Near was indeed not much older than me, but they meant what they said. This week, after years of organized and escalating cruelty directed at them and at their loved ones, they took their own life.

The purpose of a system is what it does. The purpose of the internet is in part to publish and distribute a unique and valuable life’s work. The purpose of the internet is also, in part, to torture people until they die. Sometimes it works.

Everybody I talked to in the course of reporting this story said some variation on “I hope Isabel is okay.” And she is. Sort of. In the months I’ve spent emailing Isabel Fall, she’s revealed herself to be witty and thoughtful and sardonic and wounded and angry and maybe a little paranoid. But who wouldn’t be all of those things? Yet I’m emailing with a ghost who exists only in this one email chain. The person who might have been Isabel has given up on actually building a life and career as Isabel Fall. And that is a kind of death.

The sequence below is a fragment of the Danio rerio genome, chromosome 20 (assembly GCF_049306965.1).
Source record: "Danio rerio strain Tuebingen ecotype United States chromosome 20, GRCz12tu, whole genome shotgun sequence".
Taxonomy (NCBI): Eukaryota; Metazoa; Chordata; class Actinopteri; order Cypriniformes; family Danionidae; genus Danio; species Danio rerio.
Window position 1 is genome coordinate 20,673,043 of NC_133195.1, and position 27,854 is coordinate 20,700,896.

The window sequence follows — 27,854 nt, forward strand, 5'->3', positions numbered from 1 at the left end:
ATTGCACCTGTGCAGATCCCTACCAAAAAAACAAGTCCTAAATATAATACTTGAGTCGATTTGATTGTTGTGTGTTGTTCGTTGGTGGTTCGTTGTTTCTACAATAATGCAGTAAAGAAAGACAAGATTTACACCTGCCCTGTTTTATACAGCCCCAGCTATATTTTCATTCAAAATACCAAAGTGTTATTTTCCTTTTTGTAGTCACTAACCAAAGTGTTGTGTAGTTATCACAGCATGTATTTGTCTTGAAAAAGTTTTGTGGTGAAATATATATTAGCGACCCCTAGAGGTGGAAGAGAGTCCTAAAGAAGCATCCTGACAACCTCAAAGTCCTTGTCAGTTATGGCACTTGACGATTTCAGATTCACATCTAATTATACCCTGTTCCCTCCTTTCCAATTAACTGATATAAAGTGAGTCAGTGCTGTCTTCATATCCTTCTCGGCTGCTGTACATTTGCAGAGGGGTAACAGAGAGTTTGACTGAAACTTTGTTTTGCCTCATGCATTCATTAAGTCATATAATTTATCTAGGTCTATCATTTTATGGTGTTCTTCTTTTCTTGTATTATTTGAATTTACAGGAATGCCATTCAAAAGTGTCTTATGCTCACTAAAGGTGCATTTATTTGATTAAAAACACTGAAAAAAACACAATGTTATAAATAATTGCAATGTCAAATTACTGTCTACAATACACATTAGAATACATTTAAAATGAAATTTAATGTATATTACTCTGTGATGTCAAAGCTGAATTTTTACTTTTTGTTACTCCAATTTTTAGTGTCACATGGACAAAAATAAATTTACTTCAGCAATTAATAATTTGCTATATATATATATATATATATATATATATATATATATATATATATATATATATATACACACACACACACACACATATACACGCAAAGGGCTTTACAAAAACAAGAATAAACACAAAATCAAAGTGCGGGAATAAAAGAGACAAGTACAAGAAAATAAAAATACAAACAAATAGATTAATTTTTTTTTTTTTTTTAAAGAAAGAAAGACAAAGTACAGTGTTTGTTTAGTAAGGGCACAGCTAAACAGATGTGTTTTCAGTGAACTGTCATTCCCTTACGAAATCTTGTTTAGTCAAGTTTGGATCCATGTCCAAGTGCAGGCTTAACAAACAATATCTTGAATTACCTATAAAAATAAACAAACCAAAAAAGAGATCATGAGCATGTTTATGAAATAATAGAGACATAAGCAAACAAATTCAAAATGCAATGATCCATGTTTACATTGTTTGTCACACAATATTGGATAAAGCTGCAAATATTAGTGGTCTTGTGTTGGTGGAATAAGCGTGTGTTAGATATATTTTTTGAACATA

Emily VanDerWerff, whose writing I have long enjoyed, has a piece of extraordinary nuance, precision and grace there. I’m grateful that Kat nudged me to read it. If you haven’t read it already, I would take it as a personal favor if you do.

Monster Pulse

I’ve been a fan of Magnolia Porter Siddell for a long time. Today she posted the last page of Monster Pulse, making it one of the only webcomics I have ever seen tell a cohesive, consistent, and conclusively satisfying story via the steady mechanism of Monday-Wednesday-Friday updates over the course of years. Ten years! That’s an extraordinary achievement, even apart from the sheer wonder and grace of her storytelling, and I think it’s one of the great success stories of the medium in the 2010s. Porter Siddell pursued evolution and risk in her art, stayed true to her inspirations while exploring far beyond their boundaries, and never let her readers down. I can’t wait to buy the print editions all over again. Re-read Monster Pulse!